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MAS a victim of success


MAS a victim of success

LPC chairman Dilip Joshi believes that the cutting back of the succesful Minor Ailments Service in his area if combined with a ban on the prescribing of OTCs will add to the pressure on A&Es

Friday 3 March  
Today, I receive a decommissioning letter from Lambeth CCG for the Minor Ailments Service (MAS). The LPC was consulted on MAS and asked to be involved in a selection process in order to partly retain the service in the “most deprived” areas. We refused on grounds of governance and our fundamental disagreement with decommissioning a service that has become a victim of its own success. The MAS is well-liked by patients and GPs, as those exempt from prescription charges can access medicines from a restricted formulary without going to their GP or having to pay. There is another consultation going on seeking to discourage GPs from prescribing medicines that can be purchased over the counter. The combined effect would mean that those who were time-rich and cashpoor would be likely to turn up at A&E more frequently or avoid treatment altogether. In another letter, Emis Health (formerly Proscript) states that the IMS data rebate is to end on 1 June 2017. It justifies its decision by saying government legislation and the Freedom of Infomation Act has resulted in the “value of pharmacy data being eroded to disappearing point”. This small rebate partially offsets significant sums charged by PMR suppliers for maintenance. The attitude of one of the most widely used pharmacy system suppliers taken over by a GP systems supplier does not bode well for the future.

Thursday 9 March 
At a Pharmacy London meeting today, we receive a presentation from an NHS expert on electronic repeat dispensing. There is apparently an issue with GPs confusing electronic repeat dispensing (allowing prescribing for up to 12 months) with forward-dating of prescriptions. We are asked how we could help GPs do their jobs better as it might be in our interest to receive these prescriptions. The expert is silent on the question of why a prescription is only deemed to be dispensed when collected by the patient. Contractors are financially disadvantaged when they order stock, often specifically for a prescription, and it is not collected by the patient. This important issue has not been resolved satisfactorily and routinely involves us in financial loss. We raise another one-sided issue of prescriptions levies being assumed to have been collected unless declarations of exemption are recorded – this is particularly problematic for electronic prescriptions, as further checks before submission cannot easily be made.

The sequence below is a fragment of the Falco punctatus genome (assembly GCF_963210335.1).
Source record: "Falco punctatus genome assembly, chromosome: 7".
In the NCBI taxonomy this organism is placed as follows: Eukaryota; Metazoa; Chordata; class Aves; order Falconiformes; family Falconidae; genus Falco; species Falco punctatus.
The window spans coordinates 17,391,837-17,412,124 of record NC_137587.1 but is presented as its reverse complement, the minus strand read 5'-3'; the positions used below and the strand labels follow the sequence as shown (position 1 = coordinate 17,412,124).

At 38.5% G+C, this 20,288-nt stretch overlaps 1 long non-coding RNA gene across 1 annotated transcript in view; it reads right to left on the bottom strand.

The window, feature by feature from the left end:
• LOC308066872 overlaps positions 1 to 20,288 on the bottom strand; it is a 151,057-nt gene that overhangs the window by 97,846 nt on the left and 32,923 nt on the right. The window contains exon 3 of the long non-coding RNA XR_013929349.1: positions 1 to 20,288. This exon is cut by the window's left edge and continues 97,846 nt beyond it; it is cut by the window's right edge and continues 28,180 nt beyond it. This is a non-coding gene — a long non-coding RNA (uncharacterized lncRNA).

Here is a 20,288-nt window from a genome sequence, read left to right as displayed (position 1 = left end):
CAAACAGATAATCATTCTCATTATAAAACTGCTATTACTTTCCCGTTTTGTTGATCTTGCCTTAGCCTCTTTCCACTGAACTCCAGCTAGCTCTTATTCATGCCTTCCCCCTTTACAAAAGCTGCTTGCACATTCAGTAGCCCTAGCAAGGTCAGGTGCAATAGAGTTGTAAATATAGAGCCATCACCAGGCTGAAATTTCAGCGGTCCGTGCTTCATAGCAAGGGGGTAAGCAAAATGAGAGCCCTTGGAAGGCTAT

Thursday 16 March
I attend an unusual Lambeth Integrated Pharmacy Services (LIPS) meeting today where a commissioner I have known for years proposes a pragmatic approach. She starts by saying that for years she worked to guidelines, assessment grids and the like, but now is a firm believer in a common sense. The aim of the project is to make best use of medicines by reviewing elderly patients on multiple medications, recommending reduction where necessary – in short, to support such patients and reduce frequency of hospital admissions. She states that outcomes will be the only measure. She asks us to identify patients we feel could benefit. I welcome such a refreshing approach. I am hopeful it will truly benefit patients and that this commissioner takes on more roles with community pharmacy.

Wednesday 22 March
At an NHS England meeting at Skipton House today, I hear complaints on communications around market entry and learn this is also the responsibility of our friends at Capita. I ask if NHS England has made any representations to Capita for compensation. We are advised that, this being a PSNC matter, LPCs should collectively take this up. But I got the feeling that NHS England would not oppose any such representations. We also hear recruitment of pharmacists to work in GP surgeries in London is taking place, with a target of 85 pharmacists per year for the next three years. I realise this is following a national initiative but again mention the importance of integrating their work with community pharmacy.

Thursday 23 March 
A contractor formally writes to the LPC to complain about being decommissioned from the Minor Ailments Service. Why had we “allowed” the CCG to do this? We explain how the decision was made and everything we did to resist it. In our area, we have hitherto been fortunate in avoiding large scale decommissioning. We have achieved this through arguments supported by data on our value. In addition, we have continued to provide services in spite of fees not being reviewed for four years. It comes as a shock to the LPC and contractors alike that our loyalty is no longer sufficient to avoid decommissioning. I reflect on whether all the groundwork in establishing the value of community pharmacy in the hope that rewards would improve has turned out to be a waste of time.

Thursday 30 March
Two days of NPA board meetings start, with the highlight being a memorial and tribute dinner organised at Apothecaries Hall to recognise a giant of the pharmacy world: the late Kirit Patel. The Patel family, as well as senior Day Lewis staff members, are present. Past board members who served during Kirit’s time in office also attend. There are moving speeches from Hiten Patel, a board member, and from Kirit’s pharmacist son Jay. It is an enjoyable evening, not too sombre, just as Kirit would have liked.

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